“To live is the rarest thing in the world. Most people exist, that’s all.”

— Oscar Wilde

Inhale. Hear the ticking of the clock. Exhale. Tick. Inhale. Tock. Exhale. This is life, and it’s ending with each breath.

Few of us are alive. True, our bodies are technically living. Our hearts are beating, pumping blood through our veins. Our lungs suck in and expel air. Our skin colors or tears in response to afflictions imposed on it. But few are truly alive. We develop habits, patterns.Jayne Ruppert

From waking up to getting dresswd in the same outfit in slightly different shades to eating the same cereal. You stare at the same billboards every day on the way to work, but you wouldn’t remember what they were advertising if anyone ever asked you.

Then working with the same people at your same job that is so predictable you’re picking up the phone a second before it rings while eating the turkey and Swiss cheese sandwich and low-fat strawberry yogurt you have each day.

Then stopping at the grocery store on your way home and spending 20 minutes debating if there’s really any difference between reduced-fat cheddar cheese and low-fat cheddar cheese and then deciding to just buy regular cheddar cheese and getting checked out by the poor college student with the faraway look of “Where is my life really going?” in his eyes.

Then going home and making the chicken, bread and salad dinner you had the previous night while watching local news and possibly the first 10 minutes of “Jeopardy!” and then giving your cat a gentle pat on his head while heading to brush your teeth.

Then crawling into bed, reading the next three and a half pages of that book you swore you were going to finish by the end of August of the previous year, turning out the light and trying not to think about the fact that you have to do it all over again tomorrow.

This is what life has become. You reach a certain age and lines start manifesting themselves into your face.

You have a line from financial worries and how you’re going to afford health insurance for that cold your spouse has developed that “looks like it’s turning into something serious.”

Another line from over-analyzing your relationship with your spouse and worrying that the “fire” is dwindling from your relationship and if you’ll have to live with your mother again if things go south.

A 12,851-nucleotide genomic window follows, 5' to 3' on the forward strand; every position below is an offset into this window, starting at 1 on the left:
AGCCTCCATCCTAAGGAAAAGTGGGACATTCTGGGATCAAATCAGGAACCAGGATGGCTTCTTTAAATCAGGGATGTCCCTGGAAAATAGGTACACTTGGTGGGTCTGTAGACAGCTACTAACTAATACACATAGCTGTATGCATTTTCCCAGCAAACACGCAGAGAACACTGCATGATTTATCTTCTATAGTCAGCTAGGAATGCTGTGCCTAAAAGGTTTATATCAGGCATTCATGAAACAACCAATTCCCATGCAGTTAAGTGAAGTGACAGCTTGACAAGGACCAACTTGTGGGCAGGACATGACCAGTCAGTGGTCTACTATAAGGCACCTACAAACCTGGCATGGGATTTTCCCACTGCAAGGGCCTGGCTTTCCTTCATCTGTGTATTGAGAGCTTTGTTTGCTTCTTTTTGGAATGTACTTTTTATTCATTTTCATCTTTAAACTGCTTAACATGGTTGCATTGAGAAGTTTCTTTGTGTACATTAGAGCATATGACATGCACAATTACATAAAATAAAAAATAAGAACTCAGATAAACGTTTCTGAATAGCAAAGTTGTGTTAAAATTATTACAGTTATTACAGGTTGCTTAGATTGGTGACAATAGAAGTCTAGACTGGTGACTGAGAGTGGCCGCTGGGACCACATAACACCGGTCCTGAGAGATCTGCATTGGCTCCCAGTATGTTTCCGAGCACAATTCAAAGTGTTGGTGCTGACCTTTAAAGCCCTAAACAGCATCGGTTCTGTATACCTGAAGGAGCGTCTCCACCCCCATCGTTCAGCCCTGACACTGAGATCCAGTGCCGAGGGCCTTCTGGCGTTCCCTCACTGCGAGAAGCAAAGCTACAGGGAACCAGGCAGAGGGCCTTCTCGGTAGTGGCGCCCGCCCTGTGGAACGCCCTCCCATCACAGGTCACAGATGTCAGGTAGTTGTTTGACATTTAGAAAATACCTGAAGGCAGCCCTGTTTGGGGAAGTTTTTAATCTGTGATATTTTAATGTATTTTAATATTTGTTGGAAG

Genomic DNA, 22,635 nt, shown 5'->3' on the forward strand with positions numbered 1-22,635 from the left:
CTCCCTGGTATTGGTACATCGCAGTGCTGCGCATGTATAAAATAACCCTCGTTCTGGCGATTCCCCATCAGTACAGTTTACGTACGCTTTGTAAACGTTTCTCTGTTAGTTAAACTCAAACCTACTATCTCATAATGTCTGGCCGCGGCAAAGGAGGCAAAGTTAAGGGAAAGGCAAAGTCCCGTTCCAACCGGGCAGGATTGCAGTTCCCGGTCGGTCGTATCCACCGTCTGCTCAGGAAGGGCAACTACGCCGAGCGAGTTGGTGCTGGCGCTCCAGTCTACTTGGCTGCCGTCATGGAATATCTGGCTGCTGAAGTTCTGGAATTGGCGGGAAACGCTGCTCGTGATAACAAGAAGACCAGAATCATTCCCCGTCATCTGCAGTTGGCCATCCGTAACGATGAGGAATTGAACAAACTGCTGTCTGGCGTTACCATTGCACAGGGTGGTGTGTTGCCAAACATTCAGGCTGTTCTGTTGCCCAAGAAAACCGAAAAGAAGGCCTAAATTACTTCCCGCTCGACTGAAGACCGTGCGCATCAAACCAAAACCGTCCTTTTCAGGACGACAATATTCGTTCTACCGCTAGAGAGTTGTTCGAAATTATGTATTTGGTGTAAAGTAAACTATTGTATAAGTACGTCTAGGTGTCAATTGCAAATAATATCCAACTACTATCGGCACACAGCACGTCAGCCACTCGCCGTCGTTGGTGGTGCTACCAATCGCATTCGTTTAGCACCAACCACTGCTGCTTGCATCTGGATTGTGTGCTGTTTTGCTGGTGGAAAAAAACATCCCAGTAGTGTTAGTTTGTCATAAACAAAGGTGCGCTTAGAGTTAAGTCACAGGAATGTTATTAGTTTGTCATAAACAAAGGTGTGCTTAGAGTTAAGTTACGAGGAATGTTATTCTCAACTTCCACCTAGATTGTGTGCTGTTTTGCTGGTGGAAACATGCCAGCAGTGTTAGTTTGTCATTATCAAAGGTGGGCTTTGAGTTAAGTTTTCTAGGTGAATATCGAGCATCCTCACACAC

A line from worrying about whether your child is developing at the average rate your pediatrician has specified.

A line from reading too many diet and exercise plans and not ever following through with any of them and then another line from feeling guilty about that doughnut you ate for breakfast.

Then a line from agonizing over the other lines on your face and debating whether to get Botox and whether your co-workers notice that you haven’t showered in two days.

Gone is the time when you could be a “free spirit.” The nights when you could get in your car and drive straight to the beach to watch the sunrise, just for the heck of it. The days when you could sit on your kitchen floor and eat frozen Eggo waffles for dinner while skipping the financial section of the newspaper and going straight to Peanuts and The Family Circus.

Spontaneity, joy, peace are gone. Energy and zest have disappeared — replaced with fatigue and anxiety and stress. The world is no longer your oyster. You’ve given up on the “ridiculous” claim that you can be whatever you want to be. Your dream is exactly that — a dream.

You keep your head down, trudging along, just doing what it takes to get by. But what’s the point? What do you do it for? To have a nice house in a nice part of town and shop at nice stores, so you can wear nice clothes and people will look at how nice you look and know you’re doing something right financially, and they’ll believe you have it all nicely figured out. But what is all that worth in the end?

Life isn’t about how much money you have in your wallet or what degree you got in college or if you have hardwood or tile floors or if your jeans have a certain design on the back pocket or if you eat processed or organic peanut butter.

Life is about being mad. Those are the ones who live — the mad ones — few as they may be. The ones who feel emotions and passion so deeply you can tell they’re about to burst. The ones who believe you can sleep when you’re dead. The ones who reach for their dream with both hands — even though it’s risky, even though they may have a few cold nights, a few hungry days.

The ones who live out spontaneity, not letting fear stop them but rejoicing when a new life experience is had, whatever it may be. The ones who don’t walk with their heads down but turn them up toward the sky. Those are the mad ones. Those are the ones who live. Those are the ones for me.

Jayne Ruppert is a senior at Westside Christian High School. She writes a monthly column in the Lake Oswego Review. To contact her, email This email address is being protected from spambots. You need JavaScript enabled to view it..

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